Birth Rate in Israel’s Ethiopian Community Dwindling

Women say that while waiting in transit camps in Ethiopia they were coaxed into agreeing to injections of long-acting birth control drugs which likely accounts for a decline in their birth rate.
Women say that while waiting in transit camps in Ethiopia they were coaxed into agreeing to injections of long-acting birth control drugs which likely accounts for a decline in their birth rate.

By Talila Nesher,

WOMEN who immigrated from Ethiopia eight years ago say they were told they would not be allowed into Israel unless they agreed to be injected with the long-acting birth control drug Depo Provera, according to an investigative report aired Saturday on the Israel Educational Television program “Vacuum.”

The women say that while waiting in transit camps in Ethiopia prior to immigration they were placed in family planning workshops where they were coaxed into agreeing to the injection – a charge denied by both the Joint Distribution Committe, which ran the clinics, and the Health Ministry. 

“We said we won’t have the shot. They told us, if you don’t you won’t go to Israel and also you won’t be allowed into the Joint (American Joint Distribution Committee) office, you won’t get aid or medical care. We were afraid… We didn’t have a choice. Without them and their aid we couldn’t leave there. So we accepted the injection. It was only with their permission that we were allowed to leave,” recounted Emawayish, who immigrated from Ethiopia eight years ago.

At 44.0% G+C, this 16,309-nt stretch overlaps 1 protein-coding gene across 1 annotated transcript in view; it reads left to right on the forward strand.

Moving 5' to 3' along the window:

Emawayish was one of 35 women, whose stories were recorded by Sebba Reuven, that relate how they were coaxed and threatened into agreeing to receive the injectable birth control drug.

The birth rate among Israel’s Ethiopian immigrant population has dropped nearly 20 percent in 10 years.

According to the report, the women were given the Depo Provera injections in the family planning workshops in transit camps, a practice that continued once they reached Israel. The women who were interviewed for the investigation reported that they were told at the transit camps that having many children would make their lives more difficult in Ethiopia and in Israel, and even that they would be barred from coming to Israel if they refused.

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U.N. News Agency IRIN quoted Hedva Eyal, the author of the report as saying: “We believe it is a method of reducing the number of births in a community that is black and mostly poor.”

“It is indeed the first time that the state actually acknowledged that this procedure of injecting immigrant women with this drug, when they do not know the side effects and are given no other choice, is wrong,” Eyal said.

More than 120,000 Jews of Ethiopian origin live in Israel.

For centuries, Jews in Ethiopia were largely cut off from other Jewish communities, and Israel’s religious authorities only belatedly recognized them as members of the faith.

The move sparked two waves of immigration to Israel, in 1984 and 1991, but Ethiopian immigrants have struggled to integrate into Israeli society, despite massive government aid.